[WASHINGTON] President Barack Obama sought to soothe a nation shaken by the terrorist attack in a California town with assurances the US is hardening its defenses that were tempered by an acknowledgment that the threat has evolved into a new phase.
Delivering an address from the Oval Office for only the third time in his presidency, Mr Obama said on Sunday the shooting rampage in San Bernardino was an act of terrorism carried out by a Muslim couple radicalised by extremist ideology though not necessarily directed by a foreign group. He warned against discriminating against Muslim-Americans, saying that would play into the hands of terrorist organizations like Islamic State.
"The threat from terrorism is real, but we will overcome it," Mr Obama said. "We will destroy ISIL and any other organization that tries to harm us." The president decided on Friday to give the address after the FBI said it was treating the killing of 14 people and wounding of 21 others as a terrorist attack. Following on the heels of the deadly strike by Islamic State terrorists in Paris three weeks ago, the mass shooting in California raised public alarm and revived criticism of Mr Obama from political opponents and even some allies that he hasn't clearly articulated a strategy to combat the extremist group.
"We constantly examine the strategy to determine when additional steps are needed to get the job done," Mr Obama said. He offered no new plans either for the fight on Islamic State territory or at home and instead reviewed what the US has done so far and repeated proposals to make it more difficult for a would-be terrorist to get firearms.
Mr Obama laid out actions being taken to intensify the military campaign against Islamic State in Syria and Iraq, including stepped-up airstrikes against oil infrastructure that the group partially relies on for funding. He also cited the addition of France and UK to the coalition conducting bombing raids on Islamic State in Syria and greater intelligence cooperation with European governments.
"This is our strategy to destroy ISIL," Mr Obama said. "It is designed and supported by our military commanders and counterterrorism experts, together with 65 countries that have joined an American-led coalition."
To his critics, Mr Obama's 13-minute address was too little and too late.
"President Obama offered no changes to his reactive, indirect, and incremental strategy," Senate Armed Services Committee Chairman John McCain, an Arizona Republican, said in a statement.
"He continues to assume that time is on our side. It is not."
Republican National Committee Chairman Reince Priebus used a statement to criticize both Mr Obama and former Secretary of State Hillary Clinton, the front-runner for the Democratic presidential nomination in 2016.
"The attacks in San Bernardino should serve as a wake-up call for Obama and Clinton that the way to victory is not through the status quo but refocusing our efforts to defeat ISIS," Mr Priebus said.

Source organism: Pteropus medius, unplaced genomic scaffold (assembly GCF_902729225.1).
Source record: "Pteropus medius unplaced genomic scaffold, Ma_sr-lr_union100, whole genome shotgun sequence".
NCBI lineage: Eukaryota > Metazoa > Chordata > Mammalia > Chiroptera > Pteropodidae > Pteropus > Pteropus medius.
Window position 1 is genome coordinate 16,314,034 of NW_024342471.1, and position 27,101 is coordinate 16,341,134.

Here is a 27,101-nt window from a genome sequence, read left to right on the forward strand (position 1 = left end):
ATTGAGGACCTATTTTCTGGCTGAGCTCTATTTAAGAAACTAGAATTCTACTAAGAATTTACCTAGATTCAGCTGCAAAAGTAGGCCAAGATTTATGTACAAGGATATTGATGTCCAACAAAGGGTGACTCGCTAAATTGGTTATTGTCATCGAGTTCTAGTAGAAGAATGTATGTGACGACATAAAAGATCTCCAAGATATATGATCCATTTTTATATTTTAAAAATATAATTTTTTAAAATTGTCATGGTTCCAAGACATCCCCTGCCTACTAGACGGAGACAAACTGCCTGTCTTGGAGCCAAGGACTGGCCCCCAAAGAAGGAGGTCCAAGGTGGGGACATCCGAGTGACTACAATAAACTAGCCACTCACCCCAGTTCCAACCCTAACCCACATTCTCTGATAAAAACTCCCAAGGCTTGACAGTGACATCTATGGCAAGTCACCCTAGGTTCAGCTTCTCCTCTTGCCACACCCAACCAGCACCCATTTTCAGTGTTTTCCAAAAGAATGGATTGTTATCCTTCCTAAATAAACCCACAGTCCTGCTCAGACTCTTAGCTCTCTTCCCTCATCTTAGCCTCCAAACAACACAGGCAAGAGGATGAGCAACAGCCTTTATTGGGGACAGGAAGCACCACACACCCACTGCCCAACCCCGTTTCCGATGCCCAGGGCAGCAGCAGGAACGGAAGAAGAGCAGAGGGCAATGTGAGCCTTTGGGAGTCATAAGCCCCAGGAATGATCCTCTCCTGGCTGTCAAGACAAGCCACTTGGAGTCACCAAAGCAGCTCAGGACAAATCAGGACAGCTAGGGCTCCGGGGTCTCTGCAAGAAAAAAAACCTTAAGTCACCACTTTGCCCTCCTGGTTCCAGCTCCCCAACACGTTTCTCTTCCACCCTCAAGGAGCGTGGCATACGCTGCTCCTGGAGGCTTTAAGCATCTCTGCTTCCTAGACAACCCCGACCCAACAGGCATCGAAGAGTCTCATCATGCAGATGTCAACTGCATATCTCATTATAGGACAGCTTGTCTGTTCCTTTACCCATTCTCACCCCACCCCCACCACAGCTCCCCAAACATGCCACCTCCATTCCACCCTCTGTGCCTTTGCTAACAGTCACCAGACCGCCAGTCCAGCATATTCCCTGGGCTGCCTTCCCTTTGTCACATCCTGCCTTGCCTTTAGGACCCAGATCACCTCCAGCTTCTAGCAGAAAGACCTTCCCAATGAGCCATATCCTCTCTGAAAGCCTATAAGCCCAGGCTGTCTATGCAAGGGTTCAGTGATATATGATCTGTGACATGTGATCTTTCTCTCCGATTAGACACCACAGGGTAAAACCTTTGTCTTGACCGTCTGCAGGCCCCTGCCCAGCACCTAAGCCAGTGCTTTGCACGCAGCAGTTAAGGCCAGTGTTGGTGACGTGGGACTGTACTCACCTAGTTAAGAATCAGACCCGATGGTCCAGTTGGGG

Mr Obama touched on two areas that have generated much debate in the presidential campaign: gun control and treatment of Muslim-Americans.
He repeated calls to deny gun purchases to anyone on the government's no-fly list, which the Republican-controlled Congress has rejected. And he also said the US should make it harder for anyone to buy military-style assault weapons, which Congress previously has defeated.
Mr Obama also said that the battle against terrorism cannot be fought by targeting law-abiding Muslims in the US At home,Mr Obama called on the Muslim-American community to work with law enforcement to prevent and identify radicalisation as he warned against xenophobia that targets Muslims broadly.
"Muslim Americans are our friends, neighbors, our co-workers, our sports heroes, and yes, they are our men and women in uniform," Mr Obama said. "We have to remember that."
Law enforcement officials said the San Bernardino killers, Syed Rizwan Farook, a US citizen, and Tashfeen Malik, his Pakistani wife, appear to have become radicalised in recent months or years, though the exact evolution of their extremist views remains a mystery. Agents are combing through the couple's phone records, computers and phones seeking clues as to what happened and who else they may have been working with.
Malik posted a pledge of allegiance to the leader of Islamic State on a Facebook page she controlled under an alias at about the time of the attack, law enforcement authorities said.
The White House was forced to correct Mr Obama's statement that Malik, the female shooter, entered the country through the visa waiver program that has been targeted by the administration as a security vulnerability. Pakistan, where Malik is from, does not participate in the waiver program, which Obama has ordered the Department of Homeland Security and Department of State to review. Malik entered the US on a so-called "fiancee visa." Mr Obama said investigators to date have not found evidence that the couple was working with a broader network in the US or that they coordinated their efforts with Islamic State overseas.
James McJunkin, a former top counter-terrorism agent at the FBI, said homegrown extremists are difficult to uncover and pose a unique challenge for law enforcement and intelligence officials.
"They are living inside the community and they are doing this in the privacy of their homes and who, despite popular belief, are not being monitored by the government," Mr McJunkin said in an interview.
"Detection becomes the issue then," Mr McJunkin said. "In traditional terrorism, you are also relying on at third party to provide the training and flashpoint. You have a greater likelihood of more frequent communications with people who are organizing the activity and therefore you have higher likelihood of the FBI detecting them before they go active."